Published March/April 2013
Loquacious J.P. Morgan real estate strategist Michael Hudgins has long advocated for the inclusion of both domestic and global REIT securities as vital components of well-balanced investment portfolios. Whether he’s talking to institutional or retail investors, Hudgins can draw on a vast body of research and analysis of real estate investment performance.
He sat down with REIT magazine to discuss some of the latest trends in the REIT market and investors’ perceptions of the REIT approach to real estate investment.
REIT: U.S. REIT investors have enjoyed four straight years of positive returns since the financial crisis hit its apex. How much longer can the party last?
Michael Hudgins: It’s a great question. Historically, if you look back at real estate and REITs, they enjoy a seven-year cycle. We’re four years into the current cycle now, so we believe there are a good two to three more years where REITs deliver core property returns.
REIT: Does the REIT industry’s prolonged run of strong performance raise any concerns for you about an overly exuberant market?
Hudgins: I would be very concerned if REITs were trading at this point in time at a very large premium. If I saw something of that nature, I expect that we’d see a slowdown until the real estate caught up.
Right now, I’m not concerned. REITs are trading at a reasonable premium. Cash flow and dividends are continuing to grow. We’re just not at the point where you look at some of those factors and think they’re not working in REITs’ favor.
REIT: Is increased volatility and correlation to the broader markets just a fact of life for REITs now, or do you expect to see that dissipate over time?
Hudgins: Actually, I already believe that REIT volatility is coming down. REITs are still trading at a premium in terms of volatility versus the S&P 500, and that premium has come down.
I believe volatility will continue to come down if REITs can continue to de-lever. So, no, I don’t think it is a fact of life.
REIT: Do REITs still present the same level of hedging utility for investment portfolios?
Hudgins: What we have been talking about with clients is that bonds just can’t get investors where they need to go over the next 10 years, given where yields are for sovereign credit bonds. Investors really do understand that.
"The growing interest among investors in alternatives to equities and bonds means that we are seeing an increasing interest in real assets."
At the same time, many investors are still looking for growth from their portfolios. They can’t give up on equities, despite that the fact that they’re more volatile.
They are looking for other ideas. Property offers an interesting compromise. It’s a stable yield versus sovereign bonds, but REITs can deliver equity-like upside in terms of growth.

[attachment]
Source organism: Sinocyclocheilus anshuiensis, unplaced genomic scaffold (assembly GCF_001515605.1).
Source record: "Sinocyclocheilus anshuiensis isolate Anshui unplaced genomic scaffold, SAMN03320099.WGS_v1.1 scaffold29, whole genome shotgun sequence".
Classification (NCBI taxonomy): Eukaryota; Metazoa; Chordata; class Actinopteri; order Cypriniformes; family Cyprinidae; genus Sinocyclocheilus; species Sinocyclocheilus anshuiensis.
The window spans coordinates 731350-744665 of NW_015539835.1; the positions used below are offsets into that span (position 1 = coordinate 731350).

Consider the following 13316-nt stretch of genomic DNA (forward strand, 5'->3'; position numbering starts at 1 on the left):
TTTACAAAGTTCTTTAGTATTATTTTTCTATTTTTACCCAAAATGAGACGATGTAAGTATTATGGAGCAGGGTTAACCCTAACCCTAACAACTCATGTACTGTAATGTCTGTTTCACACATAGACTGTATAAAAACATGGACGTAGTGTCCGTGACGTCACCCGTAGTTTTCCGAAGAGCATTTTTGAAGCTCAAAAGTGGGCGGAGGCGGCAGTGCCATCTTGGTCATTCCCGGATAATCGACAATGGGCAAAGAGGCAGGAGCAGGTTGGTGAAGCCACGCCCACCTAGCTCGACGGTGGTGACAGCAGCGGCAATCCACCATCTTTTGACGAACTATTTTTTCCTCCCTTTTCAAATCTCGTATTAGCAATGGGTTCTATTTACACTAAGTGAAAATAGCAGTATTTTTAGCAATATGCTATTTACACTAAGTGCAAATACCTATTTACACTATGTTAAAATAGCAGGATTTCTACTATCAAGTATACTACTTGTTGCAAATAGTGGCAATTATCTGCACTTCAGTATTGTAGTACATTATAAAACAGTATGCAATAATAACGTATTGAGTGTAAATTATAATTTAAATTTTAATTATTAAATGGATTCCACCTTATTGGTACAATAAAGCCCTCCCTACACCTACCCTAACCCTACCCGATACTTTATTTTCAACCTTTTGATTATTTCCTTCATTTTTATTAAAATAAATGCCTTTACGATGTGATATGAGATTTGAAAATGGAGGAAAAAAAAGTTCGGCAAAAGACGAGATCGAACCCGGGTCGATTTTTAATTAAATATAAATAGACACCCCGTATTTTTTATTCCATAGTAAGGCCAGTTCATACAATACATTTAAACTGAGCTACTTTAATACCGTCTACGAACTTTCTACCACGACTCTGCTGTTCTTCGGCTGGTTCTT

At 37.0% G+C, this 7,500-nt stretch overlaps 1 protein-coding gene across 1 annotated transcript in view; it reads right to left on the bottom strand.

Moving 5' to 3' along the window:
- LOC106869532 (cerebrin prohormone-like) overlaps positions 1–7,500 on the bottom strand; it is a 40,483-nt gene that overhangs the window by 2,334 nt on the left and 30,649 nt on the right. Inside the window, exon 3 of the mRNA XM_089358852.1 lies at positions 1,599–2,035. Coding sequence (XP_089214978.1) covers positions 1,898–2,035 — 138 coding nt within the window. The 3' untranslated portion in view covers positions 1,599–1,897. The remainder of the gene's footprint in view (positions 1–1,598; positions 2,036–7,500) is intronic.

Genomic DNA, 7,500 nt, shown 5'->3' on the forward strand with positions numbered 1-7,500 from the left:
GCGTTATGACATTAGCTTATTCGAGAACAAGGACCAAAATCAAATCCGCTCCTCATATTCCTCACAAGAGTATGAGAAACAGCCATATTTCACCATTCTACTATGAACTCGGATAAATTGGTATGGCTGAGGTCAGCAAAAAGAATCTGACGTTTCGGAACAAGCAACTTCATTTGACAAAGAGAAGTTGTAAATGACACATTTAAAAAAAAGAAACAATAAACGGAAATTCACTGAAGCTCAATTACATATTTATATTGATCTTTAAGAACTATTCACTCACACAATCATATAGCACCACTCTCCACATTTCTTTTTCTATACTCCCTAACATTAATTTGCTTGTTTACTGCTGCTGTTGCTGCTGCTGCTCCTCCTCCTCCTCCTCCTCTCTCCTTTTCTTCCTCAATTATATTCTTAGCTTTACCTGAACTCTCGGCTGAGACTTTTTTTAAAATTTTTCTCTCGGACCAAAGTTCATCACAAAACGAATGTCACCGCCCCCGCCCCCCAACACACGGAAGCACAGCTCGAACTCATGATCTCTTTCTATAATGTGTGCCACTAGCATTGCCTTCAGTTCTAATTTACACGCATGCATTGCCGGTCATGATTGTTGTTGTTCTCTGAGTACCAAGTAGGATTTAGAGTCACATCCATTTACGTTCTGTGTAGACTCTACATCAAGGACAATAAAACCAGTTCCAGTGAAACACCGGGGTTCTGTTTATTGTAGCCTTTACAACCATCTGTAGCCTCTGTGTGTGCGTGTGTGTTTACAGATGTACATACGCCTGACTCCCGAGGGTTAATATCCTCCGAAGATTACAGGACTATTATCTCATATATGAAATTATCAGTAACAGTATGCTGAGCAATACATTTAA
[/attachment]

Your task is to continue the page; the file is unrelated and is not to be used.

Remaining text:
At J.P. Morgan, I know that we have seen increasing interest from investors in allocating more of their money away from bonds and into a real assets allocation, which will include REITs.
REIT: Alright, let’s turn to the international market now. For investors seeking outsized returns on their real estate investments, can they find them overseas?
Hudgins: Yes. We think this is a great year to have a global execution on listed property.
International REITs have underperformed the U.S. for several years running and done so fairly dramatically. However, the real estate operating companies still offer upside.
We’re still recommending a U.S. REIT stock allocation to our clients. The property market is particularly healthy here.
Yet, although U.S. REITs offer a nice stable core return, I think international property stocks offer you the upside.
REIT: What are the issues abroad that could create the most consternation for investors?
Hudgins: There are two, and they’re the same things that have concerned us before: Will China disappoint? Also, will Europe have another crisis where debt becomes unavailable?
There’s still a great deal of uncertainty as European countries continue to impose fiscal austerity on their national economies. We’ve seen that causing some significant macroeconomic angst.
REIT: Lastly, would you say investors’ overall confidence in REITs as a core element of their investment portfolios increased or decreased in the last five years?
Hudgins: Really, I would say that it remains about the same, with marginal improvement.
Even though the rebound we’ve seen has been astonishing, the downturn we saw in 2008 was also just as astonishing, albeit in a negative way. In other words, this asset class suffered a dramatic drop in 2008 that has been neutralized by a very strong recovery. I think those evened themselves out.
The growing interest among investors in alternatives to equities and bonds means that we are seeing an increasing interest in real assets. I do believe that will spill out into the REIT space as a positive, creating some uplift.
But in terms of growing the asset class, I think there’s still some work left to be done.